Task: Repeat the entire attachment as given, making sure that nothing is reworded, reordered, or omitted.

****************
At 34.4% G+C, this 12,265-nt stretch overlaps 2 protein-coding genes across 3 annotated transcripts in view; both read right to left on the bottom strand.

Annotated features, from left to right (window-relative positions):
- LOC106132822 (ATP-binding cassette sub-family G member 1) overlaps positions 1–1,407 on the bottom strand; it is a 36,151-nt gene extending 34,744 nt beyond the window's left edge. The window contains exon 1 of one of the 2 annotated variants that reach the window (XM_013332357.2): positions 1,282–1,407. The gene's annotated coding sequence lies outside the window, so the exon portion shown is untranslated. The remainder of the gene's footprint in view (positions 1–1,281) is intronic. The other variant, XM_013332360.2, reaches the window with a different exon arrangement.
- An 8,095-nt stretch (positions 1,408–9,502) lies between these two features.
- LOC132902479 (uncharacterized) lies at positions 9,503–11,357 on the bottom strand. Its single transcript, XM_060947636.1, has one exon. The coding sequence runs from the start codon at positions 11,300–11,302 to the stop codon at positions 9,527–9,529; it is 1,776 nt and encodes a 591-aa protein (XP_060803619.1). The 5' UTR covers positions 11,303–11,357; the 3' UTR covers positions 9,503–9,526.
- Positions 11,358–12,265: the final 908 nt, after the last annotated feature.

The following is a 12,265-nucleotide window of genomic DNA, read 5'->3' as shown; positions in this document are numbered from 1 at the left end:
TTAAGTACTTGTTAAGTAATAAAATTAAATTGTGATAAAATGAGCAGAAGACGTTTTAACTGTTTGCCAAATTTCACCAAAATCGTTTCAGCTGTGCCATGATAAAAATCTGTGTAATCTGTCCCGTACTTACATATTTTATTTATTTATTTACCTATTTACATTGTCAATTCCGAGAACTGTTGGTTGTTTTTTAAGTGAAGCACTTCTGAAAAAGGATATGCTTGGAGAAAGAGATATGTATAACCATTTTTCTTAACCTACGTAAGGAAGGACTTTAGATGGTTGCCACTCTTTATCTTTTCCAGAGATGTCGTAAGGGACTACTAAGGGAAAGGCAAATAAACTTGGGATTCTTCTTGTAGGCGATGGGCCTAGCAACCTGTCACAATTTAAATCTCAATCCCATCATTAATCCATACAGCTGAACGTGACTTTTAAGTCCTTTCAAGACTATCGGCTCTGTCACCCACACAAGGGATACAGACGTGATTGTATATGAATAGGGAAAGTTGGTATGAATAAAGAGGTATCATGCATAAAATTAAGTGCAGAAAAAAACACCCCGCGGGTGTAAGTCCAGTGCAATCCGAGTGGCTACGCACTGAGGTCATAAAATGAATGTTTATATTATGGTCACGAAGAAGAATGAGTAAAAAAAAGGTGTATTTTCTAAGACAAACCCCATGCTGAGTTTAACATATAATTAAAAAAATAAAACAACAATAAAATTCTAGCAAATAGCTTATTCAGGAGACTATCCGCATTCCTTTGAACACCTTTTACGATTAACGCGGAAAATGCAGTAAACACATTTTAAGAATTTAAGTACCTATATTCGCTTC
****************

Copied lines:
At 34.4% G+C, this 12,265-nt stretch overlaps 2 protein-coding genes across 3 annotated transcripts in view; both read right to left on the bottom strand.

Annotated features, from left to right (window-relative positions):
- LOC106132822 (ATP-binding cassette sub-family G member 1) overlaps positions 1–1,407 on the bottom strand; it is a 36,151-nt gene extending 34,744 nt beyond the window's left edge. The window contains exon 1 of one of the 2 annotated variants that reach the window (XM_013332357.2): positions 1,282–1,407. The gene's annotated coding sequence lies outside the window, so the exon portion shown is untranslated. The remainder of the gene's footprint in view (positions 1–1,281) is intronic. The other variant, XM_013332360.2, reaches the window with a different exon arrangement.
- An 8,095-nt stretch (positions 1,408–9,502) lies between these two features.
- LOC132902479 (uncharacterized) lies at positions 9,503–11,357 on the bottom strand. Its single transcript, XM_060947636.1, has one exon. The coding sequence runs from the start codon at positions 11,300–11,302 to the stop codon at positions 9,527–9,529; it is 1,776 nt and encodes a 591-aa protein (XP_060803619.1). The 5' UTR covers positions 11,303–11,357; the 3' UTR covers positions 9,503–9,526.
- Positions 11,358–12,265: the final 908 nt, after the last annotated feature.

The following is a 12,265-nucleotide window of genomic DNA, read 5'->3' as shown; positions in this document are numbered from 1 at the left end:
TTAAGTACTTGTTAAGTAATAAAATTAAATTGTGATAAAATGAGCAGAAGACGTTTTAACTGTTTGCCAAATTTCACCAAAATCGTTTCAGCTGTGCCATGATAAAAATCTGTGTAATCTGTCCCGTACTTACATATTTTATTTATTTATTTACCTATTTACATTGTCAATTCCGAGAACTGTTGGTTGTTTTTTAAGTGAAGCACTTCTGAAAAAGGATATGCTTGGAGAAAGAGATATGTATAACCATTTTTCTTAACCTACGTAAGGAAGGACTTTAGATGGTTGCCACTCTTTATCTTTTCCAGAGATGTCGTAAGGGACTACTAAGGGAAAGGCAAATAAACTTGGGATTCTTCTTGTAGGCGATGGGCCTAGCAACCTGTCACAATTTAAATCTCAATCCCATCATTAATCCATACAGCTGAACGTGACTTTTAAGTCCTTTCAAGACTATCGGCTCTGTCACCCACACAAGGGATACAGACGTGATTGTATATGAATAGGGAAAGTTGGTATGAATAAAGAGGTATCATGCATAAAATTAAGTGCAGAAAAAAACACCCCGCGGGTGTAAGTCCAGTGCAATCCGAGTGGCTACGCACTGAGGTCATAAAATGAATGTTTATATTATGGTCACGAAGAAGAATGAGTAAAAAAAAGGTGTATTTTCTAAGACAAACCCCATGCTGAGTTTAACATATAATTAAAAAAATAAAACAACAATAAAATTCTAGCAAATAGCTTATTCAGGAGACTATCCGCATTCCTTTGAACACCTTTTACGATTAACGCGGAAAATGCAGTAAACACATTTTAAGAATTTAAGTACCTATATTCGCTTC